As part of our new portrait competition, we're asking photographers about the allure of portraiture, how they connect with their subjects and the projects that influenced them the most
Portrait of Britain is inviting photographers to submit images that reflect the unique heritage and diversity of our country and show the face of modern Britain. 100 winning portraits will be selected for a public exhibition showcased nationwide in September 2016. Due to exceptional demand we’ve extended the deadline to Saturday 2 July – find out more here and get involved.
We’re asking portrait photographers what goes into making the perfect portrait – this week we hear from photographer Tom Johnson.
In your view, what makes a compelling portrait?
All the normal rules are really important – connection, structure & emotion. But I think there’s this element that you can’t really describe: that ‘off’ moment, or where everything seems to make sense and come together. What I find compelling about portraiture is the element of mystery each time. There is no formula of how it will turn out. It’s a combination between you and the subject, and sometimes that connection is instantaneous and other times more difficult and that can be a part of the reward. A compelling portrait is in many ways that tension.
What attracts you to a potential subject?
Sometimes people just have something about them. It might be a feeling, the way they are sitting when I see them, the way the light is falling on them. I think it’s important to treat anyone you photograph correctly with sensitivity, dignity and respect; you have a lot of responsibility in how you portray someone in 1/250th of a second.
How do you connect with your subjects and gain their trust?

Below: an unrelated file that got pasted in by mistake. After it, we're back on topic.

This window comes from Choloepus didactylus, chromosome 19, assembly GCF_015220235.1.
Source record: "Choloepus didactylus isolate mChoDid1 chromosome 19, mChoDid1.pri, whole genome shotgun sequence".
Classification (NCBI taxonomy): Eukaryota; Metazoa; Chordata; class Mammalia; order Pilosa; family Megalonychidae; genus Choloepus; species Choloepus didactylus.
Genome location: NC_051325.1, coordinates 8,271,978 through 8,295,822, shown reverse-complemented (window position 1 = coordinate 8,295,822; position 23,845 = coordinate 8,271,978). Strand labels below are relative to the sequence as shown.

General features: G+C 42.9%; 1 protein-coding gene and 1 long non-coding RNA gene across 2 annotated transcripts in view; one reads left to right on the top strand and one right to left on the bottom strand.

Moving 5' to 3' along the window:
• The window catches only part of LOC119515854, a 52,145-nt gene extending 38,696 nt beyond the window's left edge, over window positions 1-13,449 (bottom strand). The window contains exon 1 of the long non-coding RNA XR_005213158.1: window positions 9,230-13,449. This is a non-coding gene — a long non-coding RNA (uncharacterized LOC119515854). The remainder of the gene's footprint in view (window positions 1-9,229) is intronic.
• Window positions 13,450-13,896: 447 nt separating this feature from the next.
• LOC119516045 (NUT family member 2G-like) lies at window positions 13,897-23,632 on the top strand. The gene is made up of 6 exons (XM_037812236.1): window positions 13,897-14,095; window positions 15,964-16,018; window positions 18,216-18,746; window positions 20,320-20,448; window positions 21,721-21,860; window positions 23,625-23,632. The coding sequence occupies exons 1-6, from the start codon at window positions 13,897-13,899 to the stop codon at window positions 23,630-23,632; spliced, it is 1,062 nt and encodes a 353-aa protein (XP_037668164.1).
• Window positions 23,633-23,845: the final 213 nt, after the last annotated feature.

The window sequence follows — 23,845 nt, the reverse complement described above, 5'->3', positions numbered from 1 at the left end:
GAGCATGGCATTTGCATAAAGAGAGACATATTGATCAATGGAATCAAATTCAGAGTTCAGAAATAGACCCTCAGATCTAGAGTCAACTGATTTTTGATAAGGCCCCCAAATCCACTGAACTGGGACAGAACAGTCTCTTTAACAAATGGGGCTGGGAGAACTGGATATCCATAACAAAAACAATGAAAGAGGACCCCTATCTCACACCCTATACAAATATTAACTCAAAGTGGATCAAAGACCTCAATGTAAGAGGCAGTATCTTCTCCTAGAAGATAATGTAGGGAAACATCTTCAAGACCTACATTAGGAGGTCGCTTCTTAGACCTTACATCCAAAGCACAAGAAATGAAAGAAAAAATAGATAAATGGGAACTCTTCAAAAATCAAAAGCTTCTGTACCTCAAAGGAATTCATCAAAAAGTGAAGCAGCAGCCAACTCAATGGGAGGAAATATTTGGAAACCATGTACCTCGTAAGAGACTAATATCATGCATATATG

If you’re open and honest and open with your intentions, this tends to put people at ease. I think people can tell quite quickly if your heart isn’t in it. There are lots of people I’ve approached where something didn’t click and the moment was lost. I run it over in my head why it didn’t and what I could have done differently. The more experience you get, the quicker you can begin to see whether it will work or not. You can try and orchestrate a situation as much as you want but really, you’re in the hands of your subject. Sometimes you can do very little and it can say a lot.
What makes you turn to portraiture over other genres?
Quite simply, people. Out of a simple interaction with another human you can learn so much. If you want to learn about a city, a place, a feeling – I don’t think there’s any better way. When I get a camera in my hands I feel like it as an excuse to interact with people and go to places I wouldn’t normally feel comfortable.
When was the first time you became aware of photography?
When I was younger I wanted a way to express myself visually, I realised I couldn’t draw or paint so I got a camera and would photograph everything and anything. I started shooting gigs I went to and people I met. I fell in love with the process of being able to create something instantly and most of all wandering around and learning about the world in my own kind of way.
What’s your favourite portrait/series of a British person/people?
A series I feel an affinity with has to be Daniel Meadow’s The Free Photographic Omnibus. In the 1970s he drove across the UK in this old double-decker bus photographing people. He used it as his house, his darkroom and a gallery and would give the pictures back to the people he photographed. The notion of being mobile & uninhibited geographically gives you the freedom to connect with anyone.
Want millions of people nationwide to see your image? 100 winning portraits for a public exhibition to be showcased on JCDecaux digital screens nationwide – enter Portrait of Britain. Deadline: Monday 20th June 2016.